Registered dietitians advise patients and clients on how to improve their health through food and nutrition. Registered dietitians can work in a variety of settings, including hospitals, nursing homes, schools, food service companies, wellness programs, and community/public health centers. Registered dietitians use specialized knowledge about the body’s nutritional needs to improve health, especially in cases where health is compromised. Common diseases registered dietitians help treat include diabetes, obesity, and diseases that cause or are the result of nutritional deficiencies.
Pre-Medical Laboratory Science
Medical Laboratory Science (also known as Medical Technology or Clinical Lab Science) is the allied health profession concerned with performing laboratory tests that are used in the diagnosis, treatment, and prognosis of disease and in the maintenance of health. The clinical lab scientist performs a full range of laboratory tests, from simple pre-marital blood tests to more complex tests to uncover diseases, such as AIDS, diabetes, and cancer. The clinical lab scientist is also responsible for confirming the accuracy of test results and reporting laboratory findings to the pathologist and other doctors.
The medical profession (allopathic, osteopathic, or podiatric) offers a wide variety of career options and specialties. On most medical teams, the physician serves as the primary diagnostician, healer, and patient advocate and remains central to the provision of health care in our country. Although most physicians provide direct patient care, some medical degree recipients concentrate on basic or applied research, become teachers or administrators, or combine various elements of these activities.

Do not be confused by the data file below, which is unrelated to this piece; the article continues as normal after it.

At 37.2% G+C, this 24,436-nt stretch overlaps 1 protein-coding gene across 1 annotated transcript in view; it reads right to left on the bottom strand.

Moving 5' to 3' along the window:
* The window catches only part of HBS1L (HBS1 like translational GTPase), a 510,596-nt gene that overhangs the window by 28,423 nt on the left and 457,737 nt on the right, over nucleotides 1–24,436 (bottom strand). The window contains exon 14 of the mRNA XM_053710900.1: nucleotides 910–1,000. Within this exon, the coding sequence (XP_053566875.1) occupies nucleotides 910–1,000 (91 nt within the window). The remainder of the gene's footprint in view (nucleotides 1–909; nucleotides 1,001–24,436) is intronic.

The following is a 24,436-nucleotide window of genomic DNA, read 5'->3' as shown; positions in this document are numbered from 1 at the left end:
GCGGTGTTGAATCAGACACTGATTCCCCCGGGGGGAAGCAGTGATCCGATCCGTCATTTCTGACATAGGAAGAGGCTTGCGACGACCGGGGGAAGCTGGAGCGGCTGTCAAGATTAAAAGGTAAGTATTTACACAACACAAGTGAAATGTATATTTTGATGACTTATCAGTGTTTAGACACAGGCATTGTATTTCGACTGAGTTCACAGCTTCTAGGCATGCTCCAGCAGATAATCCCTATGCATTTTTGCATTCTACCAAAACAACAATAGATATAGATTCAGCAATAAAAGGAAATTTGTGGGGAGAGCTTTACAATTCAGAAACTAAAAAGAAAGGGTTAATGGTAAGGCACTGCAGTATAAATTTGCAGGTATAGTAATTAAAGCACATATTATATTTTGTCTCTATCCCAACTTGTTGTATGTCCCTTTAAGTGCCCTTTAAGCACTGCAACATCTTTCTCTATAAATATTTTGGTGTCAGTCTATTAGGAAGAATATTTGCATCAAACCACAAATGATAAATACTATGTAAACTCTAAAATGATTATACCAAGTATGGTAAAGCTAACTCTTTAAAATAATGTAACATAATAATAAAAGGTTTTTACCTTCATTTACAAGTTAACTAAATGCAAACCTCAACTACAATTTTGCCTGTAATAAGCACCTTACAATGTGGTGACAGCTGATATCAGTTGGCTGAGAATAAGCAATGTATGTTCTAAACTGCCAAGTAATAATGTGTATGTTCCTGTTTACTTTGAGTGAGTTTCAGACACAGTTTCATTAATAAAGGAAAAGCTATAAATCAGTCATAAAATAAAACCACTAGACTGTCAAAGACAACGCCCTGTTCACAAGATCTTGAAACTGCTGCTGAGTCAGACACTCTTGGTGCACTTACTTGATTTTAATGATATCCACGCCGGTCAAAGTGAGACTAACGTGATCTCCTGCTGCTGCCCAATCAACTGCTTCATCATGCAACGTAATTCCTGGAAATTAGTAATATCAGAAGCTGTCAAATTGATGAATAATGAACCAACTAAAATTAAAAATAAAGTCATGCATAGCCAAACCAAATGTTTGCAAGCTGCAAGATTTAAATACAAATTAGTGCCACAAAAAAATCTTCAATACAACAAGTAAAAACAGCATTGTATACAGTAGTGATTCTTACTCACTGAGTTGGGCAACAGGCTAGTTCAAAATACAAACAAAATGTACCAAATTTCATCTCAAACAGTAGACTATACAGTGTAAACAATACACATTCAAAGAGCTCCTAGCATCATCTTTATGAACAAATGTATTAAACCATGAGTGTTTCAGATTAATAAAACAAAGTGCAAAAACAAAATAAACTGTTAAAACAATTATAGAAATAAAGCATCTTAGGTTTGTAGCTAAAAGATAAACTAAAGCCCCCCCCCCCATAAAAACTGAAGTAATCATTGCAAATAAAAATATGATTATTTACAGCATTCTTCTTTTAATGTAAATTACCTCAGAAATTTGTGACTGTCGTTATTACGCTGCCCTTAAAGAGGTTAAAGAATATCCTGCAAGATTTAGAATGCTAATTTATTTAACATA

Completion of a professional program in mortuary science leads to licensure as a funeral director/embalmer. Morticians deal with funeral planning, death registration, embalming, and the grief and bereavement issues of families and friends of the deceased.
The nursing profession offers a wide variety of career opportunities. Nursing training programs range from associate to bachelor’s educational levels. Students who earn the BSN are prepared to assume staff nurse level positions in areas such as public health, gerontology, pediatrics, industrial settings, emergency medicine, psychiatric and mental health facilities, and acute care agencies. Students who desire advanced nursing degrees will find graduate programs leading to the masters and doctor of philosophy degrees in a variety of specialty areas.